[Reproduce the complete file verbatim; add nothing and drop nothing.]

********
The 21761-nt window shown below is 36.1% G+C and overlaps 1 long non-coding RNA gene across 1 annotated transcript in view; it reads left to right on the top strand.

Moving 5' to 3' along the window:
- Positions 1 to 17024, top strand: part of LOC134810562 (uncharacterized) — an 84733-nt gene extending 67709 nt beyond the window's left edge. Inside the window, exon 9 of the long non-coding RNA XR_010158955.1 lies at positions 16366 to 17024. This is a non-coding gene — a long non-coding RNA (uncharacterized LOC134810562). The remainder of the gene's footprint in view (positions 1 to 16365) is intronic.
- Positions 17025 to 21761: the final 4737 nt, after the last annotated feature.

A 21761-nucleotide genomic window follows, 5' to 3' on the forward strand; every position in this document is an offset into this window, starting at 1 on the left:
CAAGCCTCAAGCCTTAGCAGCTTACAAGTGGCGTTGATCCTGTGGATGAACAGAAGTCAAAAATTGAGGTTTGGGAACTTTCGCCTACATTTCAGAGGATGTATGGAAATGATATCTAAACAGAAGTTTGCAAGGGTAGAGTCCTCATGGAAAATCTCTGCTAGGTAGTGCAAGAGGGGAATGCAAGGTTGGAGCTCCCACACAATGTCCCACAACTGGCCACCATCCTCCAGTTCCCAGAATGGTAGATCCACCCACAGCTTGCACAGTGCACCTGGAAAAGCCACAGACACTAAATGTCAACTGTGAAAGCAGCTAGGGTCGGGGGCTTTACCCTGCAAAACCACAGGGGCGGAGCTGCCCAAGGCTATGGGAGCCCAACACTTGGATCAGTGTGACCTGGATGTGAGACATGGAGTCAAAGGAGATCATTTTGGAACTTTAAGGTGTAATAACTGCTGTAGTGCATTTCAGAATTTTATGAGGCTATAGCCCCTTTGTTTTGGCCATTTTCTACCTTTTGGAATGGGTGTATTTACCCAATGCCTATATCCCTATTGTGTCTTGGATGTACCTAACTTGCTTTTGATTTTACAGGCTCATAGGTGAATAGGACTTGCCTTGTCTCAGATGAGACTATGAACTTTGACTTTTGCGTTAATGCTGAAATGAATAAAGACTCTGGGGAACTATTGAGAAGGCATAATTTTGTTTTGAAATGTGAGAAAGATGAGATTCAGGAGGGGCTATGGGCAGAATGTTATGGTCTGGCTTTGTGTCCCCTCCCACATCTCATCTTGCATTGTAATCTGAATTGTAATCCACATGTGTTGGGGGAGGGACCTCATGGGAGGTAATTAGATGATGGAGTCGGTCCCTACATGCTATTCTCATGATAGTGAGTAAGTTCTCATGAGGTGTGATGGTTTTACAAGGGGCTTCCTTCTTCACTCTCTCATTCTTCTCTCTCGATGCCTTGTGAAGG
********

The 21761-nt window shown below is 36.1% G+C and overlaps 1 long non-coding RNA gene across 1 annotated transcript in view; it reads left to right on the top strand.

Moving 5' to 3' along the window:
- Positions 1 to 17024, top strand: part of LOC134810562 (uncharacterized) — an 84733-nt gene extending 67709 nt beyond the window's left edge. Inside the window, exon 9 of the long non-coding RNA XR_010158955.1 lies at positions 16366 to 17024. This is a non-coding gene — a long non-coding RNA (uncharacterized LOC134810562). The remainder of the gene's footprint in view (positions 1 to 16365) is intronic.
- Positions 17025 to 21761: the final 4737 nt, after the last annotated feature.

A 21761-nucleotide genomic window follows, 5' to 3' on the forward strand; every position in this document is an offset into this window, starting at 1 on the left:
CAAGCCTCAAGCCTTAGCAGCTTACAAGTGGCGTTGATCCTGTGGATGAACAGAAGTCAAAAATTGAGGTTTGGGAACTTTCGCCTACATTTCAGAGGATGTATGGAAATGATATCTAAACAGAAGTTTGCAAGGGTAGAGTCCTCATGGAAAATCTCTGCTAGGTAGTGCAAGAGGGGAATGCAAGGTTGGAGCTCCCACACAATGTCCCACAACTGGCCACCATCCTCCAGTTCCCAGAATGGTAGATCCACCCACAGCTTGCACAGTGCACCTGGAAAAGCCACAGACACTAAATGTCAACTGTGAAAGCAGCTAGGGTCGGGGGCTTTACCCTGCAAAACCACAGGGGCGGAGCTGCCCAAGGCTATGGGAGCCCAACACTTGGATCAGTGTGACCTGGATGTGAGACATGGAGTCAAAGGAGATCATTTTGGAACTTTAAGGTGTAATAACTGCTGTAGTGCATTTCAGAATTTTATGAGGCTATAGCCCCTTTGTTTTGGCCATTTTCTACCTTTTGGAATGGGTGTATTTACCCAATGCCTATATCCCTATTGTGTCTTGGATGTACCTAACTTGCTTTTGATTTTACAGGCTCATAGGTGAATAGGACTTGCCTTGTCTCAGATGAGACTATGAACTTTGACTTTTGCGTTAATGCTGAAATGAATAAAGACTCTGGGGAACTATTGAGAAGGCATAATTTTGTTTTGAAATGTGAGAAAGATGAGATTCAGGAGGGGCTATGGGCAGAATGTTATGGTCTGGCTTTGTGTCCCCTCCCACATCTCATCTTGCATTGTAATCTGAATTGTAATCCACATGTGTTGGGGGAGGGACCTCATGGGAGGTAATTAGATGATGGAGTCGGTCCCTACATGCTATTCTCATGATAGTGAGTAAGTTCTCATGAGGTGTGATGGTTTTACAAGGGGCTTCCTTCTTCACTCTCTCATTCTTCTCTCTCGATGCCTTGTGAAGG